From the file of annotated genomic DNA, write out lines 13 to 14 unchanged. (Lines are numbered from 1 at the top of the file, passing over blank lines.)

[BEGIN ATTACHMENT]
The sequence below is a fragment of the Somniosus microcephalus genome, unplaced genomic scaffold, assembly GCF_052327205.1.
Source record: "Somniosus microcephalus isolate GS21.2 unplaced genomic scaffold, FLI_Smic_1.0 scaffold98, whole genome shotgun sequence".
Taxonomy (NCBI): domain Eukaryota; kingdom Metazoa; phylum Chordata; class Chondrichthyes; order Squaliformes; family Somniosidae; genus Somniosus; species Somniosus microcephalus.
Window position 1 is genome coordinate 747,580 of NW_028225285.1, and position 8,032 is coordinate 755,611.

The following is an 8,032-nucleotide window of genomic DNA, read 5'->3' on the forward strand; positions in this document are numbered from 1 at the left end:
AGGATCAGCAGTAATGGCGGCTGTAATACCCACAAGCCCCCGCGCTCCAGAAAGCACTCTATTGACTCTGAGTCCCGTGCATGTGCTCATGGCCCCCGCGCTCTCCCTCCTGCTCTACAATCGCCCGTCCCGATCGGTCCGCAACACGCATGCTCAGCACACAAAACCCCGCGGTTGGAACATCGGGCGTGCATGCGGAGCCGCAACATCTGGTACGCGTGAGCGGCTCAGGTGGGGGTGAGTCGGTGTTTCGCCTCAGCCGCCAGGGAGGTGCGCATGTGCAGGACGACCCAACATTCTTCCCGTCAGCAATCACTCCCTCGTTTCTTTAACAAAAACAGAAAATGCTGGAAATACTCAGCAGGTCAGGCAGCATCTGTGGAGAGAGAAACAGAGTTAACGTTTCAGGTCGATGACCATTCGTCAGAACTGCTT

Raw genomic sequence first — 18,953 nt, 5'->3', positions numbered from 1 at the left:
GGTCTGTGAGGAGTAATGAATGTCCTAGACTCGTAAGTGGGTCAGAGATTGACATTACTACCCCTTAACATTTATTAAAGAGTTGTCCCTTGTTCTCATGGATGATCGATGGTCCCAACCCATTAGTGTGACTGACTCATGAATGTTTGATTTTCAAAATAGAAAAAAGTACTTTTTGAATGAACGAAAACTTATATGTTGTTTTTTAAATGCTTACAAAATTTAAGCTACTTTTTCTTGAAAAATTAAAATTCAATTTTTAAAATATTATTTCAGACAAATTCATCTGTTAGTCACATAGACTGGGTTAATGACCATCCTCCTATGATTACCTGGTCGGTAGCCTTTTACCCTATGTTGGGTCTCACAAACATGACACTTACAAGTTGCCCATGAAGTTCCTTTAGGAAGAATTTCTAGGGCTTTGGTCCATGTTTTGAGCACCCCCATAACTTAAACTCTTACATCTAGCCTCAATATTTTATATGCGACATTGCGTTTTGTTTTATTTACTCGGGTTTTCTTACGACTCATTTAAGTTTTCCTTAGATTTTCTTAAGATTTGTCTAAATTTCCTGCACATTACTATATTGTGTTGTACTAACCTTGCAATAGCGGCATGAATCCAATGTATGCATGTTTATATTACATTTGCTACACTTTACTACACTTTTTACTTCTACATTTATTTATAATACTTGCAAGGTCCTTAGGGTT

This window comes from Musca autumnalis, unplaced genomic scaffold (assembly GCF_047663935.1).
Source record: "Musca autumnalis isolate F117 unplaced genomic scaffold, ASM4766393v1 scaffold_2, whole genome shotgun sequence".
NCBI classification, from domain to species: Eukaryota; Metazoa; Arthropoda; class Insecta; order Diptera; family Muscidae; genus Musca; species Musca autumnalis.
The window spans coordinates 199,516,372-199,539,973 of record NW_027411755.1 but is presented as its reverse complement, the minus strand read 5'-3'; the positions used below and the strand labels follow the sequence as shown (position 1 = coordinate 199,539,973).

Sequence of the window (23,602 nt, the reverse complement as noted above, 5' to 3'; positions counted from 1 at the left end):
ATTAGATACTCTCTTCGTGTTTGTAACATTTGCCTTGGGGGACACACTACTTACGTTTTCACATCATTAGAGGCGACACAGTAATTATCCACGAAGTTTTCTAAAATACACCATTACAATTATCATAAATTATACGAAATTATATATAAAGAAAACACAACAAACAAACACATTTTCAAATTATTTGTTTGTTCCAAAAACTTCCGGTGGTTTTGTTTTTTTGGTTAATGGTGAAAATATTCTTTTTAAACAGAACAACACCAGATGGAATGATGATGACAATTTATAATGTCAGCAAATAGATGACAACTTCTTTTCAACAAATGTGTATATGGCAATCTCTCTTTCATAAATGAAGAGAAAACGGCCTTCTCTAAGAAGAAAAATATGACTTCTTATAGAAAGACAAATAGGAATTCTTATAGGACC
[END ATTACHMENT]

Sequence of the window (23,602 nt, the reverse complement as noted above, 5' to 3'; positions counted from 1 at the left end):
ATTAGATACTCTCTTCGTGTTTGTAACATTTGCCTTGGGGGACACACTACTTACGTTTTCACATCATTAGAGGCGACACAGTAATTATCCACGAAGTTTTCTAAAATACACCATTACAATTATCATAAATTATACGAAATTATATATAAAGAAAACACAACAAACAAACACATTTTCAAATTATTTGTTTGTTCCAAAAACTTCCGGTGGTTTTGTTTTTTTGGTTAATGGTGAAAATATTCTTTTTAAACAGAACAACACCAGATGGAATGATGATGACAATTTATAATGTCAGCAAATAGATGACAACTTCTTTTCAACAAATGTGTATATGGCAATCTCTCTTTCATAAATGAAGAGAAAACGGCCTTCTCTAAGAAGAAAAATATGACTTCTTATAGAAAGACAAATAGGAATTCTTATAGGACC